The mixture of influences on progressive rock make it an ideal genre to scour for appropriation, though in its nascent form the influences were far less likely to be other rock bands than from the jazz and classical worlds. Rondo on the debut album by The Nice, The Thoughts of Emerlist Davjack was a reworking of Dave Brubeck’s Blue Rondo à la Turk but, according to Martyn Hanson in Hang on to a Dream – The Story of The Nice, Immediate Records boss Andrew Oldham somehow managed to credit the band with the composition, but never explained how. The main difference between the two pieces was Brubeck had composed the piece in 9/8 time but the Nice played it in 4/4 but when I first heard the Nice version in 1972 or 1973, it was instantly obvious that they had lifted, wholesale, Brubeck’s piece. According to Hanson, the band had never considered claiming composition responsibility. Whether through naivety or by design, Keith Emerson would go on to have further issues with the lack of credit for other composers when he started ELP.



Peter Robinson’s G2 article touches on the legal arguments used to define plagiarism and it seems likely that a plaintiff will lose their case if they themselves have borrowed from a source that is out of copyright. This means that Emerson didn’t have to credit JS Bach for The Three Fates (on the first ELP album) even though he’d previously name-checked Bach, and other composers, on various Nice albums. When I eventually got around to buying Passio Secundum Mattheum by progressivo italiano band Latte e Miele and listened to the track Il Calvario it sounded like a note-for-note rendition of Emerson’s Clotho, indicating the original source.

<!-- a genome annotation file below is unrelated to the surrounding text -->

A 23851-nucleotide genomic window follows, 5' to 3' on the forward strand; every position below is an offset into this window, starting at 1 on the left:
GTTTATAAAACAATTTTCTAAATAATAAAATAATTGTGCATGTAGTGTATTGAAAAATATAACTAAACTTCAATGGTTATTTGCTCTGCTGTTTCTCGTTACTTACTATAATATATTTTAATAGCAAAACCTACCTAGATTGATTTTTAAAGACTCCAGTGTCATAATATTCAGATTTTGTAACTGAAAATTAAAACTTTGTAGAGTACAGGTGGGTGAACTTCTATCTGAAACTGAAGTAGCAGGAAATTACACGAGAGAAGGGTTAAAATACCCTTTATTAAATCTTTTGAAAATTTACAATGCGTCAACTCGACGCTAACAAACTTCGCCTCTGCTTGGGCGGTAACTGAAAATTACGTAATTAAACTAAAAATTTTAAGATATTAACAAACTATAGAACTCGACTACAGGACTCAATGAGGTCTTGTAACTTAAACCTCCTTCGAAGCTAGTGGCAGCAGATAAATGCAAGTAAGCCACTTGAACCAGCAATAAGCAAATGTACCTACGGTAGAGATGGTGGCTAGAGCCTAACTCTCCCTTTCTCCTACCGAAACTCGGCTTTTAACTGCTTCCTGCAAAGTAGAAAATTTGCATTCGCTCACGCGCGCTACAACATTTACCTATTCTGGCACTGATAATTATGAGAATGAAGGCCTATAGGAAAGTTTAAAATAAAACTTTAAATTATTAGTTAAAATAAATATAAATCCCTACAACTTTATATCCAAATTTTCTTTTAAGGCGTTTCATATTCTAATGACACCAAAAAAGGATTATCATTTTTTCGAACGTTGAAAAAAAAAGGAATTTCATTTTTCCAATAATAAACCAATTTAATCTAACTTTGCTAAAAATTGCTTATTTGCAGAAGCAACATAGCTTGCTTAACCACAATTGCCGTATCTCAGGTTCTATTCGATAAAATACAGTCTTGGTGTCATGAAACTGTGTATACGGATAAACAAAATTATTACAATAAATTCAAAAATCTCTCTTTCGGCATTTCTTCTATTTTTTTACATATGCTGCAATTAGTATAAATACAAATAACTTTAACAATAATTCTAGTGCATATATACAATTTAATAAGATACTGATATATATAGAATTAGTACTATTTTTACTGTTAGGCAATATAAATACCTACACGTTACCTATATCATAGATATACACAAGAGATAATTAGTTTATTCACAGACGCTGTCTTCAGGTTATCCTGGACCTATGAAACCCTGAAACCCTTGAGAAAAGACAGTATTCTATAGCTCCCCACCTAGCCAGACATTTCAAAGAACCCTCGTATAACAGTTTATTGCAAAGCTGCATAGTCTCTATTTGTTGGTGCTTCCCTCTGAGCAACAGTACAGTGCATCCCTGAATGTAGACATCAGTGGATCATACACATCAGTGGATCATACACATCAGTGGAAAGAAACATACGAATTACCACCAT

Surprisingly enough, the next instance where I detected what I thought was undue influence was listening to Relayer at 12’47” into The Gates of Delirium, at the moment the battle sequence commences to resolve. At this point Patrick Moraz plays a lead synthesizer line that I thought was straight out of a Beatles song book but, when put into context where there’s so much going on in the Yes song, it’s obviously not The Beatles. At the time I was becoming aware of the spread of influence of the Fab Four and it didn’t seem such a ridiculous notion.

Robert Fripp famously made an out-of-court settlement over a plagiarism dispute with the producers of soft-core porn film Emmanuelle for misappropriation of Larks’ Tongues in Aspic (part II). There are at least three short pieces of music credited to Pierre Bachelet and Herve Roy that occur in the film, which are remarkably close to Fripp’s instrumental piece. A more recent example of possible copying a King Crimson song is on Astra’s 2009 release The Weirding, where the title track comes close to quoting from Cirkus on Lizard. Of course this may be accidental, but it’s evident the band are inspired by early Crimson because apart from the use of doom-laden Mellotron there is a great deal of Sinfield-like imagery in the lyrics: ‘All the blind sight kills the white light / Fire blood raven screams / Spreading influence through waking dreams / The world spins out of tune / And there's nothing we can do...’ and again: ‘Blindly follow twisted tales / It seems forever without fail / Cat's paws mind their fairy stories dear’. Kanye obviously got around any potential problem by including the appropriate credits to his song Power, which sampled 21st Century Schizoid Man.